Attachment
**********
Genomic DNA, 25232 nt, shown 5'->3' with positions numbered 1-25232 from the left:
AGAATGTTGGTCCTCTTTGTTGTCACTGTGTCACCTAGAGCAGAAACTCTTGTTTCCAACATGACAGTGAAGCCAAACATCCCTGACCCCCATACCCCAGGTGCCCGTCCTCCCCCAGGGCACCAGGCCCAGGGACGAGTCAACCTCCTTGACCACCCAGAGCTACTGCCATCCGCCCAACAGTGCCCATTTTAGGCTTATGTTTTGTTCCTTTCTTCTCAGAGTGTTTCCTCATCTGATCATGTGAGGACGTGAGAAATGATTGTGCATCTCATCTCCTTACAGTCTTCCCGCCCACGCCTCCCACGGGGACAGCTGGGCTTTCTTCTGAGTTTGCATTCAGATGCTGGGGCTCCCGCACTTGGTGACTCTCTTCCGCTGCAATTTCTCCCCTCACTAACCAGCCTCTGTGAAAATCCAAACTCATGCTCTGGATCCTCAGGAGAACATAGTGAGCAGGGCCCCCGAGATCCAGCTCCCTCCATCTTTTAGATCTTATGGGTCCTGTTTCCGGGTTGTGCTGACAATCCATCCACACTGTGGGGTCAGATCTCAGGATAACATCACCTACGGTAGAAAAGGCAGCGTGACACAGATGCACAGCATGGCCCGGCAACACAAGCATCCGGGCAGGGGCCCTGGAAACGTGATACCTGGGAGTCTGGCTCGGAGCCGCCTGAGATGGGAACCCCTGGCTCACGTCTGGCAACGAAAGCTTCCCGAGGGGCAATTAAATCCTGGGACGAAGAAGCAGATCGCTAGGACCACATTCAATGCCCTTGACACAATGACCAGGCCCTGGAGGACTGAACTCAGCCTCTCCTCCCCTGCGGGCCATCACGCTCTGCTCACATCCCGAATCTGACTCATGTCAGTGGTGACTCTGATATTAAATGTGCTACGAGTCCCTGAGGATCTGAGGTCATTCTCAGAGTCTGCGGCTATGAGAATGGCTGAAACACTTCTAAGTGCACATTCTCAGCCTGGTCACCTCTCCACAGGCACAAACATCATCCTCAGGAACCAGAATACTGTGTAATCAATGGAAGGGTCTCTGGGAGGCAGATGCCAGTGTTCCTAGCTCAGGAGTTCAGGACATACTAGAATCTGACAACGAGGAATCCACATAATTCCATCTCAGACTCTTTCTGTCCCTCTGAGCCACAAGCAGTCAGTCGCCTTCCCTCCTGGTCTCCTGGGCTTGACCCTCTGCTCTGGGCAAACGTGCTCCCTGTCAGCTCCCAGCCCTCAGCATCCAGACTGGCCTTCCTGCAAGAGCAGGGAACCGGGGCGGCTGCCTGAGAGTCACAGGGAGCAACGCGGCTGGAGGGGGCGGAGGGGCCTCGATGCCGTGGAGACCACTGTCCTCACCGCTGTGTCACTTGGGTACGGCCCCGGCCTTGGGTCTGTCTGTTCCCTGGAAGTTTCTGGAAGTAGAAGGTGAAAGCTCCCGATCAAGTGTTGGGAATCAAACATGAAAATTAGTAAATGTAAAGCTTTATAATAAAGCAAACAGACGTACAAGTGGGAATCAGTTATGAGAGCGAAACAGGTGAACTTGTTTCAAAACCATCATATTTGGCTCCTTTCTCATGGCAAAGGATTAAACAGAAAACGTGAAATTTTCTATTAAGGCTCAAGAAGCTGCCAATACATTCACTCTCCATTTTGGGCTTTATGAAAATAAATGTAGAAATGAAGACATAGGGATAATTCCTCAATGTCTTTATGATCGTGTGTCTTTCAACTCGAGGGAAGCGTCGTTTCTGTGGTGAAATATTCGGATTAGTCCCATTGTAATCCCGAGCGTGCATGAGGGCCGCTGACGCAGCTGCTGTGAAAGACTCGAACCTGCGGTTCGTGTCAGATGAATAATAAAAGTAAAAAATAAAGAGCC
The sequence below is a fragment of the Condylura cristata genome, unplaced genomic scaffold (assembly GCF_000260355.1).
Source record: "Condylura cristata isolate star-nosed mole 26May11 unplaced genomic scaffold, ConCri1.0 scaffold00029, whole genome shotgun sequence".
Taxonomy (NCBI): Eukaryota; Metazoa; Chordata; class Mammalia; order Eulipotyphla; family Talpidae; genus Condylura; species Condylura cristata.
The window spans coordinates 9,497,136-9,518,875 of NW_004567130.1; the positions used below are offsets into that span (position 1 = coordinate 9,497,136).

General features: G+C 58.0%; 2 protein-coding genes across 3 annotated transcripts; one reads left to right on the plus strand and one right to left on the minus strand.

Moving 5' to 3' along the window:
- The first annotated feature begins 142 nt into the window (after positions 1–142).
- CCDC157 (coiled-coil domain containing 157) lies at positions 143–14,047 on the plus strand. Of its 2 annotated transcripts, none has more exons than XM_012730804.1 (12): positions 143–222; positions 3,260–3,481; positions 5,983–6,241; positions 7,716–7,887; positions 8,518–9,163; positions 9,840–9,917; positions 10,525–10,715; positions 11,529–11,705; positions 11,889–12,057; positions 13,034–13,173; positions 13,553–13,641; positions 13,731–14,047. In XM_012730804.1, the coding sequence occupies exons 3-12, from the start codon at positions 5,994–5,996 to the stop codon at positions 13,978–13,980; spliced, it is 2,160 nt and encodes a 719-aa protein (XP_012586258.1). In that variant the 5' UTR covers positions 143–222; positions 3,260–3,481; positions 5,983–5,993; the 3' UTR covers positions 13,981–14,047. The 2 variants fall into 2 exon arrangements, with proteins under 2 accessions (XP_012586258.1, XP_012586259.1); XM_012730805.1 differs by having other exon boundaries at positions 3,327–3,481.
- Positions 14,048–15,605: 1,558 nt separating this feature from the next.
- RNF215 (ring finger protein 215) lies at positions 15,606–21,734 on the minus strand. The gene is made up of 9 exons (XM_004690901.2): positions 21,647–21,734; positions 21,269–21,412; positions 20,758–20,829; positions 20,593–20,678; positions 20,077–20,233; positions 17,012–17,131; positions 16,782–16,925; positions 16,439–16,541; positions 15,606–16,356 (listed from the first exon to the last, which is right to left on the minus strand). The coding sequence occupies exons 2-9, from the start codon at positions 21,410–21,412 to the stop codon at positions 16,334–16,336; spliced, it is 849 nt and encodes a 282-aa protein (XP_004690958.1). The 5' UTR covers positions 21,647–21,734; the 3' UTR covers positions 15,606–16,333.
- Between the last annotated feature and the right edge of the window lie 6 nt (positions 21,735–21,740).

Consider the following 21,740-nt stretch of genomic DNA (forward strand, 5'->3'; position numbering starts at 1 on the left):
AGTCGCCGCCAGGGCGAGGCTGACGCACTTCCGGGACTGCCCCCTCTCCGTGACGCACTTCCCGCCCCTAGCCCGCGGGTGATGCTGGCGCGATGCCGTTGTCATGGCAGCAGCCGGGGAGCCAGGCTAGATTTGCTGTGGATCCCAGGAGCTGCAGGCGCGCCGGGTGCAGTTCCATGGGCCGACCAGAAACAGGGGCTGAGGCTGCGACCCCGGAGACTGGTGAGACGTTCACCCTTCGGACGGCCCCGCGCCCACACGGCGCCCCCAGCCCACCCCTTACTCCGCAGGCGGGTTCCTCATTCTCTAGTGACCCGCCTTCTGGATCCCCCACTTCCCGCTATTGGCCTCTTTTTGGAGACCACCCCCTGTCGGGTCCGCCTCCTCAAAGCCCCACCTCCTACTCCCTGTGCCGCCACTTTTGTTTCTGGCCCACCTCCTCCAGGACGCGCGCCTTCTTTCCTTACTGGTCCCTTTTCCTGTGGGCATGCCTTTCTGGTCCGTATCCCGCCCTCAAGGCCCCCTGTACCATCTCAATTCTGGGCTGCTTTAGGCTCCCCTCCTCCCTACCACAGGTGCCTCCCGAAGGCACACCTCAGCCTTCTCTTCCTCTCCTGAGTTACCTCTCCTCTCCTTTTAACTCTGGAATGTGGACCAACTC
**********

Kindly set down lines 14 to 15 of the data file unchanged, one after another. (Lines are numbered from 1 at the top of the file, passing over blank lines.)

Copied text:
Consider the following 21,740-nt stretch of genomic DNA (forward strand, 5'->3'; position numbering starts at 1 on the left):
AGTCGCCGCCAGGGCGAGGCTGACGCACTTCCGGGACTGCCCCCTCTCCGTGACGCACTTCCCGCCCCTAGCCCGCGGGTGATGCTGGCGCGATGCCGTTGTCATGGCAGCAGCCGGGGAGCCAGGCTAGATTTGCTGTGGATCCCAGGAGCTGCAGGCGCGCCGGGTGCAGTTCCATGGGCCGACCAGAAACAGGGGCTGAGGCTGCGACCCCGGAGACTGGTGAGACGTTCACCCTTCGGACGGCCCCGCGCCCACACGGCGCCCCCAGCCCACCCCTTACTCCGCAGGCGGGTTCCTCATTCTCTAGTGACCCGCCTTCTGGATCCCCCACTTCCCGCTATTGGCCTCTTTTTGGAGACCACCCCCTGTCGGGTCCGCCTCCTCAAAGCCCCACCTCCTACTCCCTGTGCCGCCACTTTTGTTTCTGGCCCACCTCCTCCAGGACGCGCGCCTTCTTTCCTTACTGGTCCCTTTTCCTGTGGGCATGCCTTTCTGGTCCGTATCCCGCCCTCAAGGCCCCCTGTACCATCTCAATTCTGGGCTGCTTTAGGCTCCCCTCCTCCCTACCACAGGTGCCTCCCGAAGGCACACCTCAGCCTTCTCTTCCTCTCCTGAGTTACCTCTCCTCTCCTTTTAACTCTGGAATGTGGACCAACTC